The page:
It wasn’t too long ago that it seemed like the Red Sox landing Kumar Rocker with the fourth overall pick in this summer’s draft was a pipe dream at best.
The Vanderbilt University right-hander came into the 2021 season regarded by many as the consensus top amateur prospect ahead of the July draft and was projected to go to the Pirates at No. 1 overall.
Since Vanderbilt’s season began in late February, Rocker has seen his stock fall to some degree, while his fellow rotation mate, Jack Leiter, has seen his stock rise.
Rocker, a 21-year-old junior, has posted a 1.64 ERA and a 0.80 WHIP to go along with 81 strikeouts and 15 walks through his first nine starts and 55 innings pitched this year.
Leiter, meanwhile, turned 21 on Wednesday and is a draft-eligible sophomore. The son and nephew of former big-leaguers, Leiter has produced a miniscule 0.98 ERA and 0.70 WHIP while striking out 94 and walking 22 over nine starts and 55 1/3 innings of work. He threw a no-hitter against South Carolina on March 20.
The pair of Commodores are undoubtedly the top amateur pitching prospects in the country, but the two hurlers have seen their draft projections shift in recent weeks.
On Tuesday, MLB Pipeline’s Jim Callis and Jonathan Mayo ran through a 20-pick mock draft on the latest installment of the Pipeline Podcast, and the two will publish a list of their top 150 draft prospects later this week.
Alternating between picks, Callis had the Pirates taking Leiter with the top overall pick, writing, “It feels like a four-man race to go No. 1 right now, but give me the guy who’s dominating the Southeastern Conference and can pitch off his fastball like few can.”
After high school shortstops Jordan Lawlar and Marcelo Mayer were taken off the board by the Rangers and Tigers at picks Nos. 2 and 3, it was Mayo’s turn to pick for the Red Sox at No. 4. He went with Rocker.
“No way I was going to let Rocker go further than this,” Mayo wrote while explaining his pick, “not with that ridiculous fastball-slider combination that comes from his intimidating 6-foot-5 frame.”
Per his MLB Pipeline scouting report, Rocker “is a physical right-hander who can overpower hitters with his fastball and slider. He usually operates at 93-96 mph with his heater, which can reach 99 and features some run and sink but also can get flat at times. He notched all 19 of his whiffs in his no-hitter with his slider, a mid-80s beast with power and depth that grades as plus-plus at its best.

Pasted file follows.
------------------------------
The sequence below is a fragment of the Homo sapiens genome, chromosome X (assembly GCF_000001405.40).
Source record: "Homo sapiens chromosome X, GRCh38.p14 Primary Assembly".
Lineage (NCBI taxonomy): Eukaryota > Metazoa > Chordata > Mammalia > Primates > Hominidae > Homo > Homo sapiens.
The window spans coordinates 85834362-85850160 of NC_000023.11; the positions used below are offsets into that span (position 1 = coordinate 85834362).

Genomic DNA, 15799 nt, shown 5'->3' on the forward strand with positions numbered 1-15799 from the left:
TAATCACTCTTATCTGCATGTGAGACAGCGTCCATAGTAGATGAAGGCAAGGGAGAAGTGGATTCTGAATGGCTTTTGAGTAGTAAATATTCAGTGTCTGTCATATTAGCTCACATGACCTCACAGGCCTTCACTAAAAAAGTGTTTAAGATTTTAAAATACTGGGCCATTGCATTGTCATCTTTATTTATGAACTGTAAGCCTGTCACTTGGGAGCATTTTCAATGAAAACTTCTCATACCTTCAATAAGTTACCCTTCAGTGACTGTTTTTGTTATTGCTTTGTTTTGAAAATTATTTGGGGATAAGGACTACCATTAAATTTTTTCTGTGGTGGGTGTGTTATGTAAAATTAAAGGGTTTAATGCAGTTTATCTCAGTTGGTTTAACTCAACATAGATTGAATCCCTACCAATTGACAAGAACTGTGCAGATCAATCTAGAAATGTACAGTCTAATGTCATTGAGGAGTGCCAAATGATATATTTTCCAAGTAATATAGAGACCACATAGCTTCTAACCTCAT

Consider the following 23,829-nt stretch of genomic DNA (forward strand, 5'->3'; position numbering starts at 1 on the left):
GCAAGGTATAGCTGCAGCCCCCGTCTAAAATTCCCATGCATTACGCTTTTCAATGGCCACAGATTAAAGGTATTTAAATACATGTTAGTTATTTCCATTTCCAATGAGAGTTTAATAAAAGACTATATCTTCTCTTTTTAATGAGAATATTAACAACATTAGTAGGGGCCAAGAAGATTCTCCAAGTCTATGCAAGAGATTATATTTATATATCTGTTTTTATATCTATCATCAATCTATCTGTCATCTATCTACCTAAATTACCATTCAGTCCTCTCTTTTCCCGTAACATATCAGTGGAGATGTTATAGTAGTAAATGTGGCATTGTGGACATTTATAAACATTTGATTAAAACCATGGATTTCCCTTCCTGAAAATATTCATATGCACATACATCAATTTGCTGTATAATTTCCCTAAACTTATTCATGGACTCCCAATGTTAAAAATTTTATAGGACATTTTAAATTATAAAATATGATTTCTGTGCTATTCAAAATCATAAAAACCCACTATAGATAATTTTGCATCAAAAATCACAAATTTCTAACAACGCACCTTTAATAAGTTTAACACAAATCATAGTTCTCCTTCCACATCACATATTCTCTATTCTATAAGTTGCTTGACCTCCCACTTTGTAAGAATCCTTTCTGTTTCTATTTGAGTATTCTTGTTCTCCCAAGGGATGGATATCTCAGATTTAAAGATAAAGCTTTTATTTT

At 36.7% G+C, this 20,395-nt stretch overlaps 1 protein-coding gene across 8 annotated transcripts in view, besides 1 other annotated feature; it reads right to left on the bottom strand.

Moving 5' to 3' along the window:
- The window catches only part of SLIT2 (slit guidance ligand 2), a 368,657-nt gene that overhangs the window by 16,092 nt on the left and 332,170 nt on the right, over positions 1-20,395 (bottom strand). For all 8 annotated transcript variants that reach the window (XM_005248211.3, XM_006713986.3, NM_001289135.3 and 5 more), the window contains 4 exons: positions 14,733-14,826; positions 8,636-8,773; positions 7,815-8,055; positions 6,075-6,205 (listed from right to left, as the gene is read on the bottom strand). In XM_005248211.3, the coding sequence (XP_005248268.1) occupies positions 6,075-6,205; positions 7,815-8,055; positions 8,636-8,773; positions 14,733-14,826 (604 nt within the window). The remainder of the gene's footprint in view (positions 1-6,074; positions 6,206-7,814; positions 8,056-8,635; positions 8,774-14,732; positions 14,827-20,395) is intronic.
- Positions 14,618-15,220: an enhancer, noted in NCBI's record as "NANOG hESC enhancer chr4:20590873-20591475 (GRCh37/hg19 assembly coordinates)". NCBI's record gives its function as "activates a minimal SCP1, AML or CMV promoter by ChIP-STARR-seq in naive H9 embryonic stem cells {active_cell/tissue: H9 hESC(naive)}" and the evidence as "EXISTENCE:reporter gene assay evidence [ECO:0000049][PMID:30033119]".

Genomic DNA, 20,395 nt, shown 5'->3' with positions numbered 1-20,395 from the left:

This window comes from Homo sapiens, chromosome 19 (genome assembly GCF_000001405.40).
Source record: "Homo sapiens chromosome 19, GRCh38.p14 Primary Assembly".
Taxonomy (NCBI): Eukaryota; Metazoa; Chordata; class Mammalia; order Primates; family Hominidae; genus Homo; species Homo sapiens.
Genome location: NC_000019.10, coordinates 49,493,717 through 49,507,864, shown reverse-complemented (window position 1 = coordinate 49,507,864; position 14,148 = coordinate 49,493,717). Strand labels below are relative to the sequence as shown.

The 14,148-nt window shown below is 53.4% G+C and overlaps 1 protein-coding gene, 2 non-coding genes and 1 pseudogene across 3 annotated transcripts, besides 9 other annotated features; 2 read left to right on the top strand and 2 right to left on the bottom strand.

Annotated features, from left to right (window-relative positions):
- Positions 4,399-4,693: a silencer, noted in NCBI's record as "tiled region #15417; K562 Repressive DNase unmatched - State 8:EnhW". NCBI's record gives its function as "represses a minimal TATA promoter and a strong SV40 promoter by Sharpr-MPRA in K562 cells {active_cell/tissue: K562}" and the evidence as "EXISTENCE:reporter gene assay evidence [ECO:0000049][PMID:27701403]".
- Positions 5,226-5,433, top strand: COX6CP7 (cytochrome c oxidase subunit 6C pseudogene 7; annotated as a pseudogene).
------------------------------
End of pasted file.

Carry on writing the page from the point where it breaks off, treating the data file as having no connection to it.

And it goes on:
“Rocker hasn’t used his changeup much, and while his third offering has average potential and some sink, it gets too firm at times. He throws strikes but has just average command, and he’ll need more finesse for days when he doesn’t have his top-notch stuff. He has the makings of a frontline starter but isn’t a finished product and scouts would like to see him dominate more consistently this spring.”
Because the Red Sox will be picking so early in this year’s draft, the club has been able to hone in on a select group of prospects they may be interested in drafting “and scout those players really, really hard,” as amateur scouting director Paul Toboni told The Boston Globe’s Alex Speier in March.
Rocker and Leiter are surely two of the players the Sox have been monitoring closely this spring, and area scout Danny Watkins — who covers Alabama, Mississippi, and Tennessee for the team — recently provided some insight into what makes each of them so intriguing.
“Both of those guys are phenomenal talents,” Watkins explained last month on Podding the Red Sox: A BloggingtheRedSox.com Podcast. “[They] have many differences, but they’re so similar in some ways as well. We’re sitting there at No. 4 in this year’s draft and the thought of having one of them available at 4 is pretty nice.”
At the moment, the Red Sox taking either one of Rocker or Leiter at No. 4 would be pretty nice. But, as MassLive.com’s Christopher Smith notes, the 2021 Draft is not slated to begin until July 11, so there is still plenty of time for rankings and projections to change between now and then.
(Picture of Kumar Rocker: Peter Aiken/Getty Images)